The quest for happiness doesn't make us happy

Want to live longer, enjoy life more and actually find that elusive happiness?

Among the dozens of big ideas shared this week at the international TED conference - from a robot that could outperform students on college exams to an ultraviolet light that could kill superbugs - were some simpler, almost obvious, life improvements we should all prioritise to live better lives. While the ideas themselves might not be all that surprising, the explanations for how and why they better your life served as powerful reminders that we might be prioritising the wrong things, and undervaluing that which makes life worth living.

- Face-to-face social interaction leads to a longer life

Smoking, drinking, exercise and even heart problems are not predictors of a person's longevity - a person's close relationships and social integration were. That's what psychologist Susan Pinker has discovered in researching the impact that our human connections have on all aspects of our well-being, including our physical health. Those with intimacy in their lives, those with support systems and frequent face-to-face interactions were not only physically and emotionally healthier, but they also lived longer.

It's why women, who tend to prioritise spending time with their friends more than men, live an average of six years longer, Pinker said. And it's not enough to text or email. The actual health benefits of socialising are only achieved through in-person contact, she said.

"Face-to-face contact releases a whole cascade of neurotransmitters and, like a vaccine, they protect you now in the present and well into the future," she said.

And it doesn't even have to be long, close interactions to have an immediate effect. Making eye contact, shaking someone's hand, giving someone a high-five lowers your cortisone levels and releases dopamine, making you less stressed and giving you a little high, she said. Pinker showed two images of the brain, one of someone conversing in person and another of someone watching a video of someone discussing the same subject. In the brain of the person interacting, parts of the brain associated with social intelligence and emotional reward lit up.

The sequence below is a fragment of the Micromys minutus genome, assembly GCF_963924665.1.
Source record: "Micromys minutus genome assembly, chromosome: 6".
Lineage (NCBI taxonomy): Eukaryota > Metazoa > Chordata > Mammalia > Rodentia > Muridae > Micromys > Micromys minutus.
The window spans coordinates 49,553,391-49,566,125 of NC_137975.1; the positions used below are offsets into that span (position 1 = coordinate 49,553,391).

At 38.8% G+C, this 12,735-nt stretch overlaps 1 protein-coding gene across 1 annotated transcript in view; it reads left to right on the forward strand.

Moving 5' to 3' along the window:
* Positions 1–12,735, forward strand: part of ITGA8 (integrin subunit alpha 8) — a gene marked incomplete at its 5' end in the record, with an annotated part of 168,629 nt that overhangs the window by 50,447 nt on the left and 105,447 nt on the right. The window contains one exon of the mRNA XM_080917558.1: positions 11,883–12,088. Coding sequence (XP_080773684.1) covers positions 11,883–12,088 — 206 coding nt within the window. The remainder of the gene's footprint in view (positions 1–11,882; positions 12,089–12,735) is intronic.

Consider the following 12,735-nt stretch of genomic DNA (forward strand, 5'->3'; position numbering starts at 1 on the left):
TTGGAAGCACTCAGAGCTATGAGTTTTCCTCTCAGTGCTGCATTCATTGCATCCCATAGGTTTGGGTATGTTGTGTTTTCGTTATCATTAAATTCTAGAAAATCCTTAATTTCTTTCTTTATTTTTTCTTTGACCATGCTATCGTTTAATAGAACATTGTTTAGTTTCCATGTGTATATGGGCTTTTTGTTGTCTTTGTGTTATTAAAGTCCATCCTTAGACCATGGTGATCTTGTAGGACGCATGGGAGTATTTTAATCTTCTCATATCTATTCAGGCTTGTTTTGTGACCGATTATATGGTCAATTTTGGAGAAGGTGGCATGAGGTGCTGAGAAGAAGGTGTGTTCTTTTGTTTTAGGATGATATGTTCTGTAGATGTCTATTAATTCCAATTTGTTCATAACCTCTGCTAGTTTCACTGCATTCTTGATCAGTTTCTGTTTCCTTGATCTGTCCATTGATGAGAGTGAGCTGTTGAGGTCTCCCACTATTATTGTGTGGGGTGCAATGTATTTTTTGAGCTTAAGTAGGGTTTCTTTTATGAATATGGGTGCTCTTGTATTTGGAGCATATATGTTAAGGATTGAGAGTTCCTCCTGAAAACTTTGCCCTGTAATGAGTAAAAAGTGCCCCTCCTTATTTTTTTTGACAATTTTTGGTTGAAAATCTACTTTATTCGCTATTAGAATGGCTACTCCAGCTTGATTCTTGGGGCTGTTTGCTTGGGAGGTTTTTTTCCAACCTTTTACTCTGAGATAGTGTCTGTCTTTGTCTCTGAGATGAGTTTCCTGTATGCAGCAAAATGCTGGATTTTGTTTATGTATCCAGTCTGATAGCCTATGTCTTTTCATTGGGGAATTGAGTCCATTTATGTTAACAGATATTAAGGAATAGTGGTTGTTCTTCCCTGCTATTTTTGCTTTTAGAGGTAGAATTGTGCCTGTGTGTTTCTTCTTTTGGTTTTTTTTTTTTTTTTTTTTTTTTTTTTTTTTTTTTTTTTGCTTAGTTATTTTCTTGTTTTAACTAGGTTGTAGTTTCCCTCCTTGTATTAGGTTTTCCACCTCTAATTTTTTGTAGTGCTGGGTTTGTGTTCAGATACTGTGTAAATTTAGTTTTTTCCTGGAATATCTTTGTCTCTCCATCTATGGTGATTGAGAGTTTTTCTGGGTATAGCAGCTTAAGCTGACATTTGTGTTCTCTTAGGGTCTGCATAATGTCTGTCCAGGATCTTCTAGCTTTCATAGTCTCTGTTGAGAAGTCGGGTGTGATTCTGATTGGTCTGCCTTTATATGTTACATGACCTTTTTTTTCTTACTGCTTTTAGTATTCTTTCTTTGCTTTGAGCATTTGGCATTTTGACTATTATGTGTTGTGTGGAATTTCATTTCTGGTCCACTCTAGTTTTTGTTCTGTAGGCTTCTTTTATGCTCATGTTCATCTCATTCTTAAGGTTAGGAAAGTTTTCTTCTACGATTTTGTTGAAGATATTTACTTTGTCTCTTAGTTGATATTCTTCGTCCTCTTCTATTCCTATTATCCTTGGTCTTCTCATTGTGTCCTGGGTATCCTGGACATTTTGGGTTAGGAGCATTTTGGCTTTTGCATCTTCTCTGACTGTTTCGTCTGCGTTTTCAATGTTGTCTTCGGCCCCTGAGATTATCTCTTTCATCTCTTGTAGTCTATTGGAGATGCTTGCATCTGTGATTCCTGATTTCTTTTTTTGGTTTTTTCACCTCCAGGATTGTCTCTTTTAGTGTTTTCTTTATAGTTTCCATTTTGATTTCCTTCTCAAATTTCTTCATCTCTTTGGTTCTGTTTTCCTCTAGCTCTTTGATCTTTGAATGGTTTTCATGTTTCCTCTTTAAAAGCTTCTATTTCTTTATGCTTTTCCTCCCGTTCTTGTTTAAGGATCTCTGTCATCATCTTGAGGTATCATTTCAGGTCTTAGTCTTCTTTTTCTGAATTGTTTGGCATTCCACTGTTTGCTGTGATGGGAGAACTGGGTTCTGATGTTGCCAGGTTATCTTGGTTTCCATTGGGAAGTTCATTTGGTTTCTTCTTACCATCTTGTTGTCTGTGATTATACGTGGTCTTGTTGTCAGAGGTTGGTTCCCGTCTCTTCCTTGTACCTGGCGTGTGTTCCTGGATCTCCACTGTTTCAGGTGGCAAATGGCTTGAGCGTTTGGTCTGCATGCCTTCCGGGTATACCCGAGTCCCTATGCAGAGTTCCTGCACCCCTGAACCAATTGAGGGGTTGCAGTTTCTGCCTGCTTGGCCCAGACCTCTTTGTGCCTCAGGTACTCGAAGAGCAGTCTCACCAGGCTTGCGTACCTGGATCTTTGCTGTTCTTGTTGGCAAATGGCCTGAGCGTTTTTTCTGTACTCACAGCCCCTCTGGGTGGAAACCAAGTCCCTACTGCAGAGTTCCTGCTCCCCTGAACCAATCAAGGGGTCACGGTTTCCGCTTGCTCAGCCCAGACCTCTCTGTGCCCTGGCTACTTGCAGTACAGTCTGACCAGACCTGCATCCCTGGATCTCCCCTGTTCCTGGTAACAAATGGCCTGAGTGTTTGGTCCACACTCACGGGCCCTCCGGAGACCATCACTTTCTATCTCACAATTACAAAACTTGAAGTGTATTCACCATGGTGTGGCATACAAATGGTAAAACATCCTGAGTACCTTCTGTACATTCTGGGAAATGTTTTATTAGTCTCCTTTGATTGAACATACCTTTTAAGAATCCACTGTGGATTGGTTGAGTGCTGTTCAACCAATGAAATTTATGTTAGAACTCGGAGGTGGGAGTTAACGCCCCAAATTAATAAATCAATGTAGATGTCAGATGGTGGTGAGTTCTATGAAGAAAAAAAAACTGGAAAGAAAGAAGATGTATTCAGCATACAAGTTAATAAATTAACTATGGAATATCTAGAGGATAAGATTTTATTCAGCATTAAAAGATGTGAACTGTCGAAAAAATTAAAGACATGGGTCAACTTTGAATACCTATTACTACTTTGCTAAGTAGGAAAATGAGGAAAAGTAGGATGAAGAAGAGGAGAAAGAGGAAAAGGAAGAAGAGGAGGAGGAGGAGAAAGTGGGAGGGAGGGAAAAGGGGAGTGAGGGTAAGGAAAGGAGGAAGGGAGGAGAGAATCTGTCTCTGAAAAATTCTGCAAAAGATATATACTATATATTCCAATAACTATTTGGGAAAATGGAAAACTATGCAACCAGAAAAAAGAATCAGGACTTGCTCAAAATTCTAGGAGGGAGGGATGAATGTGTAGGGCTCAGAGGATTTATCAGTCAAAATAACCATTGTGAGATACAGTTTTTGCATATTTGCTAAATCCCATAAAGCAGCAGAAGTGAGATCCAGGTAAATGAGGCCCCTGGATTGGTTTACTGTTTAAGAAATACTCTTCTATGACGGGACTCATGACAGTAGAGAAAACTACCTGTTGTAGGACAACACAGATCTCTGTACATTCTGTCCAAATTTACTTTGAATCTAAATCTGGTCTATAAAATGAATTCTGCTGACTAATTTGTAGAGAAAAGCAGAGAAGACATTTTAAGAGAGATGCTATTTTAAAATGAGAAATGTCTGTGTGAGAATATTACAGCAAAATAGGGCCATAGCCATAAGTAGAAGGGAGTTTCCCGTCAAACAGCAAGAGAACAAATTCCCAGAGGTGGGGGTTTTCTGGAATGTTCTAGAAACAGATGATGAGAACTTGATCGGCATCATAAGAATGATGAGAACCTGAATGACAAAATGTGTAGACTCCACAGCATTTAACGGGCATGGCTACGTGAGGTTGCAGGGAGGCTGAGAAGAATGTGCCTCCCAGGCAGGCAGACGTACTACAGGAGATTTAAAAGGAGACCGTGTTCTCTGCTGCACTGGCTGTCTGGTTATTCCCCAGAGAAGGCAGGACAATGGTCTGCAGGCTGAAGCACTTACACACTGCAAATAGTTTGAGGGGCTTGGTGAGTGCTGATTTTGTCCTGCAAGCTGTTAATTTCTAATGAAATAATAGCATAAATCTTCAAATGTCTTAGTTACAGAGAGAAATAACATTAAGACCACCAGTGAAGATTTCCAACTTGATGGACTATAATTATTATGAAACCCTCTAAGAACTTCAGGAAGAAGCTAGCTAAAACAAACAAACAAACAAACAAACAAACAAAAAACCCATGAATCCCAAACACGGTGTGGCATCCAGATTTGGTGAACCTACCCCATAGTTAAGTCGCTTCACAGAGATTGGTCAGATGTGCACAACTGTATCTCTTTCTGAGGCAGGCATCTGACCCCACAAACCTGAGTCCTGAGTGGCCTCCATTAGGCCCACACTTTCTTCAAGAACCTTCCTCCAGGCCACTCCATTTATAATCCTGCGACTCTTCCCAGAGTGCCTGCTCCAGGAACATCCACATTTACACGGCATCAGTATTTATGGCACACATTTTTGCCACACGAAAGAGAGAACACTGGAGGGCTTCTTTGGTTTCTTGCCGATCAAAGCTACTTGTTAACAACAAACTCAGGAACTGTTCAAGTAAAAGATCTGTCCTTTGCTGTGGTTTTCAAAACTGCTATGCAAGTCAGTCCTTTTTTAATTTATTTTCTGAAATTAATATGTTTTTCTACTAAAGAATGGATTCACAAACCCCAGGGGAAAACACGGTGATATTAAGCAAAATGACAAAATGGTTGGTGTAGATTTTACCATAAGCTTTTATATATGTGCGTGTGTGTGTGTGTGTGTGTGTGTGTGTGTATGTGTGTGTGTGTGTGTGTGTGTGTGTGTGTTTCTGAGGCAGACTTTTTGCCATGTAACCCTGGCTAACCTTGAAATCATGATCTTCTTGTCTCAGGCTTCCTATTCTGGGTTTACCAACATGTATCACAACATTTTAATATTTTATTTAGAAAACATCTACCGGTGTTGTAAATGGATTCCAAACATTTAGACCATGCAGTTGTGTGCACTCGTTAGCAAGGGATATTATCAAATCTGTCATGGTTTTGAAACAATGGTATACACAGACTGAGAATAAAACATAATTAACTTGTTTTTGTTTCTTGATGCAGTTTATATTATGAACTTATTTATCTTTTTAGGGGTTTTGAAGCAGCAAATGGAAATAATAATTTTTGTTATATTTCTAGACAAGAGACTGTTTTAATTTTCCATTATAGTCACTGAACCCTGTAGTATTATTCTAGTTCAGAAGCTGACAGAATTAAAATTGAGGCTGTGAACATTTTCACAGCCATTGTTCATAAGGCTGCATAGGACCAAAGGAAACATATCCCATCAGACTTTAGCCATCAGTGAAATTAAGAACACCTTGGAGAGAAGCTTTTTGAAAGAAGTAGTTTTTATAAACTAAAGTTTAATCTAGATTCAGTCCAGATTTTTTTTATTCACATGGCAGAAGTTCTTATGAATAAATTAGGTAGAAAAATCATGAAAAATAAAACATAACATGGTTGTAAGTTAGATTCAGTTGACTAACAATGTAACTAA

"This face-to-face contact provides stunning benefits, but a quarter of the population says they have no one to talk to," Pinker said. "We can do something about this. It's a biological imperative to know we belong. . . . Building in-person interactions into our cities, into our workplaces, into our agendas, bolsters our immune system, sends positive hormones surging through our bloodstream and brain and helps us live longer. I call this building your village, and building it is a matter of life or death."

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(Getty istock)

 

- Knowing when to turn off your smartphone enriches your life